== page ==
James Ensor in bird’s-eye view: let’s hear it from the fans!

Our Ensor collection is one of the KMSKA’s greatest treasures. It truly is a goldmine – the largest ensemble of the artist’s work anywhere in the world. In this final instalment of our video series on James Ensor, we take a closer look at the man as an artist. And give some of his fans the chance to sing his praises.

Seeking the sublime

Ensor once wrote: ‘I have an aversion to the banal, because what I seek is the sublime’. He found it too: in the weird and grotesque as well as the beautiful and spectacular. In both the small and the large.

Conquering Brussels

Ensor studied in Brussels, the heart of the Belgian art world, which he slowly but surely conquered. He was one of the founders of the anti-academic artists’ collective Les XX (The Twenty), which organized major exhibitions each year, featuring works by the likes of Pissarro, Monet, Van Gogh and Cézanne. And it goes without saying that Ensor himself was very much present too, with a lot of work and grand speeches.

I have an aversion to the banal, because what I seek is the sublime.

James Ensor

High-profile member of the avant-garde

Ensor was constantly looking to innovate. He wanted to be a key figure in the avant-garde and couldn’t stand it when his exceptional talent was not sufficiently appreciated. So he inevitably clashed with certain conservative art lovers and critics who felt that a two-metre-high canvas of a woman eating oysters was rather overdoing it.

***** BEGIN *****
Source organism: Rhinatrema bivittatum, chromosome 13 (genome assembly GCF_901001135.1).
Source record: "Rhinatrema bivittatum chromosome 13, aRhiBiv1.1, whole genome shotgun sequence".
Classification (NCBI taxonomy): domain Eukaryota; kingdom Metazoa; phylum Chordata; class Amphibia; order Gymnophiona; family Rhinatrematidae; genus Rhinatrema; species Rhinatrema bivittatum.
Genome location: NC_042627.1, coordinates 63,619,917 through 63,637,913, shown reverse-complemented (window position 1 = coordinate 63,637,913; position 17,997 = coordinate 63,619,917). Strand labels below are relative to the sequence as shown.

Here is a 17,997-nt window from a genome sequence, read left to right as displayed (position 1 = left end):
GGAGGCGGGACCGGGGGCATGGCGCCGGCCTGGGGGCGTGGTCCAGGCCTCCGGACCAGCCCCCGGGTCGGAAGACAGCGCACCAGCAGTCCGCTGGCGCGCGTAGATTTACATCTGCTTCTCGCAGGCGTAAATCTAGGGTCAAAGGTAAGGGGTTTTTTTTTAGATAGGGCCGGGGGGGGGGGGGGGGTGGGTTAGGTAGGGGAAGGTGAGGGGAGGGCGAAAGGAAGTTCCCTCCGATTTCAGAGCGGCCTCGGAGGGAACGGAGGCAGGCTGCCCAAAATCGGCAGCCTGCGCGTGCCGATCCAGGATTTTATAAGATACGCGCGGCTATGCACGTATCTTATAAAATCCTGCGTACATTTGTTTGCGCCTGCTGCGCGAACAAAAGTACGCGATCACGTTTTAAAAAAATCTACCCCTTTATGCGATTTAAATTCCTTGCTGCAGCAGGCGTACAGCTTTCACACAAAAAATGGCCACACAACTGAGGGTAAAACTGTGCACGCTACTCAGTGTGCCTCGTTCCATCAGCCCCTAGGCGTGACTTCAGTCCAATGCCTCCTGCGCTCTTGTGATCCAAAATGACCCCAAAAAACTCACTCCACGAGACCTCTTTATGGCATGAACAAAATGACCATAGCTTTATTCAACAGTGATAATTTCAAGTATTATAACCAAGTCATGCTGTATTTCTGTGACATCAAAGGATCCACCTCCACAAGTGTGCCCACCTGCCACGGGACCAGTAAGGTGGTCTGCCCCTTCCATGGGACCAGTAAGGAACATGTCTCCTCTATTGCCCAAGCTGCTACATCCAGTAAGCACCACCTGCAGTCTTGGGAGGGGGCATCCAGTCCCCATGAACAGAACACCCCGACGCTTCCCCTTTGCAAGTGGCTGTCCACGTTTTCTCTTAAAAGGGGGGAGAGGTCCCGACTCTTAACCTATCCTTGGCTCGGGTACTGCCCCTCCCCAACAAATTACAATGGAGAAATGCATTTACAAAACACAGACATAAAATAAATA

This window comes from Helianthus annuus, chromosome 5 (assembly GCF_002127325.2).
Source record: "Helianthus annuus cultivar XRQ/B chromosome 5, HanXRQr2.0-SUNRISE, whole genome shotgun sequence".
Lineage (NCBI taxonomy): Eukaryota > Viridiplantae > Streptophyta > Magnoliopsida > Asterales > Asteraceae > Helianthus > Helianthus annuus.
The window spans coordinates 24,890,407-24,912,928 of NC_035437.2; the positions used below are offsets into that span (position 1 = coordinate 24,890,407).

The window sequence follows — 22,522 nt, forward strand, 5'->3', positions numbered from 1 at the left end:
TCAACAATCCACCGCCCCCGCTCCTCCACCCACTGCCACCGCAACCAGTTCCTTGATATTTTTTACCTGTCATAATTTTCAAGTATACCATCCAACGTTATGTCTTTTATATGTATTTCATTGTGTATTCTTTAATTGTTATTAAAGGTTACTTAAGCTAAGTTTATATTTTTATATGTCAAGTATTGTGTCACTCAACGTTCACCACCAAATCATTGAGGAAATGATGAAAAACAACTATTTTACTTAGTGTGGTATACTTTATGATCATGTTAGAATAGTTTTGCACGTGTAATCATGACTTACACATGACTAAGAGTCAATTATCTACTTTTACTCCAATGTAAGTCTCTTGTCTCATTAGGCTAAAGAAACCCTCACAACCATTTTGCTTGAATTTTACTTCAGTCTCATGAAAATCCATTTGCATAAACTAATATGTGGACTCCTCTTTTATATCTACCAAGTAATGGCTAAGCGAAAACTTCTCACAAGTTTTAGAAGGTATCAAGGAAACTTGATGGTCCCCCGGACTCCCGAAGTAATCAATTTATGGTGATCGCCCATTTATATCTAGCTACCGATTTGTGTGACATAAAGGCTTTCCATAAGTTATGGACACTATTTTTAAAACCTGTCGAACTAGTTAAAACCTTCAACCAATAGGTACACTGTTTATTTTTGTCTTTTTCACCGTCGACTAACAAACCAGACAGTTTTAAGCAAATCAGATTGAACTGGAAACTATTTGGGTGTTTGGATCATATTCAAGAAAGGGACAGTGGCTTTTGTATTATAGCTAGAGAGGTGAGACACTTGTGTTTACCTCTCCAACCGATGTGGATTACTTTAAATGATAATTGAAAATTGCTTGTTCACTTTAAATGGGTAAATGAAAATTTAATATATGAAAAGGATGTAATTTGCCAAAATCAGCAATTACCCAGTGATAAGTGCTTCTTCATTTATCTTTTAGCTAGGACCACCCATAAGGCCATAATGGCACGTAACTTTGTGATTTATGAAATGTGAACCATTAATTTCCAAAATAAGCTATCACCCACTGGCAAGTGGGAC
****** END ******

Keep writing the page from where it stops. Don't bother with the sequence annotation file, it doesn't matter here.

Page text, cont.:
Tom en Tim Van Laere
Fans Tom and Tim Van Laere sing James Ensor’s praises

Ensor: as inspiring as ever

Ensor became a cult figure among the modernists from around 1900, since when he has been a constant inspiration to other artists. Gallery owner Tim Van Laere knows exactly what makes young artists’ hearts skip a beat. He tells us why James Ensor is such a big influence today on post-modern artists from New York to Berlin.

The Admiral pays tribute

Tim’s brother Tom Van Laere – better known as the musician Admiral Freebee – is an Ensor fan too. He has written a homage to the artist, which we get to show you for the first time. The Admiral rounds off our video triptych in praise of James Ensor.

More Ensor: Off with the masks!

In the first episode of our Ensor video series, curator Herwig Todts takes off the masks. And we also pay a visit to Ostend, where Ensor was born, walked his dogs and eventually died.

Watch the first episode

More Ensor: A peek inside the artist’s kitchen

In the second instalment of our video series devoted to James Ensor, we pay a visit to the conservation studio and discover more about James Ensor’s creative process from the people at the Ensor Research Project.

Watch the second episode

Videocredits

Mals Media production for the Royal Museum of Fine Arts Antwerp (KMSKA)

 

The museum has sought to identify and notify all copyright holders in the case of reproductions from other collections. If you nevertheless think that an owner or copyright holder has been incorrectly or incompletely identified, please contact us.